If your product is easily understood, like shoes or a video game, explaining your company to media can be pretty straightforward. In the B2B world, however, where products can be technically complex (a medical device for example) products are not always so easy to understand. Explaining why the product is useful can be difficult and possibly confusing to those outside your industry in particular.
Capturing media attention for products with complex technologies is even more difficult, considering that reporters are crunched for time and often have to quickly decide whether to pursue a story or not. If you take a long time to explain your product and use overly technical language, media can quickly lose interest. In the worse possible scenario, they could cover your product negatively.
If you want to reach out to media to pitch a product that’s hard to explain, here are three tips to get a reporter or editor’s attention and obtain great media coverage.
- Answer the question “What does your product do?” in one sentence.
It might sound simple but describing what your product does in one sentence can be a real challenge. Take some time and think about the key benefit your product offers and then use this line when you first contact media by email or phone. Keep in mind that reporters are used to thinking in terms of headlines with the most important information first. Once you use this first sentence, your next messages can contain more detailed information. A short simple answer will get reporters’ attention and make them more receptive to hearing more. If you offer a number of products, emphasize your flagship product or the product that you want to get covered.
Take this line from Facebook’s company description which is found at the bottom of all of its news releases:
“People use Facebook to stay connected with friends and family, to discover what’s going on in the world, and to share and express what matters to them.”
Note how this sentence contains no description of how Facebook works, or details about what you can do on Facebook. It just gets right to the point, namely Facebook helps you stay connected with friends and family.
- Use language that anyone could understand.
When working on your product, it’s natural to use industry lingo and shorthand with employees or with others in your industry. Remember that reporters might be complete strangers to your world. To be sure you connect, it’s better to assume that media know next to nothing about your industry rather than using language that they can’t follow.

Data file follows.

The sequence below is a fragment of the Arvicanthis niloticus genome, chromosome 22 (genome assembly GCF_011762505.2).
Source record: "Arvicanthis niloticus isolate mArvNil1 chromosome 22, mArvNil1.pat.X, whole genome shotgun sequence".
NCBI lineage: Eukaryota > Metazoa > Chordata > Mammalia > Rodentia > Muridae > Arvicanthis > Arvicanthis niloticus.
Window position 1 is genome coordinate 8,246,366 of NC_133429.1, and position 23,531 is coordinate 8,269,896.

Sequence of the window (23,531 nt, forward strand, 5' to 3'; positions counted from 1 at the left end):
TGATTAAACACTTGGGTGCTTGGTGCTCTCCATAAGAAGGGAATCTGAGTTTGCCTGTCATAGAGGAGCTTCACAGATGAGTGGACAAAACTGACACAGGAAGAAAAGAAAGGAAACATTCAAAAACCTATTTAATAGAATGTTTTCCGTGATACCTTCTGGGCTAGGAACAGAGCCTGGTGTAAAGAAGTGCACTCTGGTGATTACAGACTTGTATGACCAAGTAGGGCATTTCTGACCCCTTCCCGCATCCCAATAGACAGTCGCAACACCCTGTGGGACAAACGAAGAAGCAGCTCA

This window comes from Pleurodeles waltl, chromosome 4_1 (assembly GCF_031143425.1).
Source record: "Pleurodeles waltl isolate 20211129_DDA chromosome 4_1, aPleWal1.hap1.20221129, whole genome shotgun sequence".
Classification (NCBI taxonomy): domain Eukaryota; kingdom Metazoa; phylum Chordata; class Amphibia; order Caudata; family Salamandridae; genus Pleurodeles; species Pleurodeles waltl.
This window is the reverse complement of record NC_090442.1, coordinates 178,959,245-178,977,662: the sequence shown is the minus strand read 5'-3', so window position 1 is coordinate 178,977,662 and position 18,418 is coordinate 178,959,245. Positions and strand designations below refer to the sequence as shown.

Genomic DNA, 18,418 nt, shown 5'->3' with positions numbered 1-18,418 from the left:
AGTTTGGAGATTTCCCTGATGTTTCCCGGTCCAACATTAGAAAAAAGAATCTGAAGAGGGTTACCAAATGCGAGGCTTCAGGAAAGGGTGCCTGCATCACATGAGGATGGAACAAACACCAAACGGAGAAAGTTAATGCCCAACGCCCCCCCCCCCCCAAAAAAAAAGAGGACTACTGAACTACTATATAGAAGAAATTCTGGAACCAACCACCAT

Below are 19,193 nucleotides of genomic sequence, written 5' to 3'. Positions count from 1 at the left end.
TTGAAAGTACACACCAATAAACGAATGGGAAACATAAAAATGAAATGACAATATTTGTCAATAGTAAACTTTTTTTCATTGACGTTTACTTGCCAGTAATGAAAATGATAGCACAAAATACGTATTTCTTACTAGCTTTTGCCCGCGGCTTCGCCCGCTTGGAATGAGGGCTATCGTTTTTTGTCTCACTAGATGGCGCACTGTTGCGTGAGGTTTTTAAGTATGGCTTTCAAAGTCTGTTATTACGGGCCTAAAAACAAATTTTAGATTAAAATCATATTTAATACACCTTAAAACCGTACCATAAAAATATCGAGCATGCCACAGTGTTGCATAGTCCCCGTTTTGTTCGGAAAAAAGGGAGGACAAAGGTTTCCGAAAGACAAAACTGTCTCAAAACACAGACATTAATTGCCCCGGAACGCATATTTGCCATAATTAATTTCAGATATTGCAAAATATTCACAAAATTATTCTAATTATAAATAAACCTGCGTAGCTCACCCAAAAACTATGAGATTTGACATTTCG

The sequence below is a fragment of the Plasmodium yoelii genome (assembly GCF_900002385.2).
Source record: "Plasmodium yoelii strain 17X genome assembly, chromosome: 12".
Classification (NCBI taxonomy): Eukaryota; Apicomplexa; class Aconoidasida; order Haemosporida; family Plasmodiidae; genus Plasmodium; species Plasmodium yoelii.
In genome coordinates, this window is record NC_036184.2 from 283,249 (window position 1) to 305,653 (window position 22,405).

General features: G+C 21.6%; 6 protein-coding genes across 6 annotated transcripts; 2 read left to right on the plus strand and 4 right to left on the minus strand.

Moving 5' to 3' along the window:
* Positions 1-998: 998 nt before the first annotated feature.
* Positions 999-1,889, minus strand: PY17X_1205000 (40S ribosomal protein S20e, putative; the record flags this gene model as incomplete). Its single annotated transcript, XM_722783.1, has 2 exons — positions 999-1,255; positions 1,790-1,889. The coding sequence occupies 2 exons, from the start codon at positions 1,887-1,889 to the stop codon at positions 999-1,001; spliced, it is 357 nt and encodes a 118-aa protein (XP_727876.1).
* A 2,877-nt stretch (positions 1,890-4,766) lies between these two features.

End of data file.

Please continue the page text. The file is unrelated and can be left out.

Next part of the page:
This depends on the nature of the outlet as well. If you are reaching out to a trade magazine, you have a bit more leeway to use more industry-speak compared to a daily newspaper for example. Even reporters that work at trade outlets, however, usually don’t have educational backgrounds in science, technology or engineering. A good rule of thumb is if a 14 year-old couldn’t understand what you’re saying, a producer or editor wouldn’t understand it either.
One of my clients had a technology than involved microscopic scanning and could replace the work done by technicians using microscropes. The technical term for this job is “microscopist” and the field of study is “microscopy.” These terms are used all the time in the company but it’s unlikely that mainstream media would know these terms or recognize them easily. Beyond that, “microscopist” is not so easy to say for recorded or live interviews (try saying it three times fast).
Instead, I advised using the longer but easier to say “technicians using microscopes,” a phrasing more likely to be understood by more people. That said, if this client was doing an interview with a trade magazine for laboratory technicians, then using microscopy would be more appropriate. It depends who you are talking to, who is the audience of the media outlet, and the language they are used to using and hearing.
- Give perspective on your product’s capabilities
You may have developed a technological breakthrough with your product but without context, it becomes meaningless to an audience. Look to explain the significance of your product and talk in terms of the big picture, and leave more technological features for later. What difference does your product make or how does it make your customers lives easier or better?
Take the example of a diagnostic tool that diagnoses a deadly disease faster and more accurately than what is currently available. You could talk in terms of the precision of the technology but more importantly, you can mention how patients get treated sooner and lives are saved. This context of your product is crucial and gives your product more meaning and even emotional resonance.
Pitching complicated B2B products to media can be challenging. If you can simply describe what your product does, use language that is easily understood and give context for your product capabilities, you will be well on your way to getting the attention of reporters, editors and producers, and gaining great coverage for your product.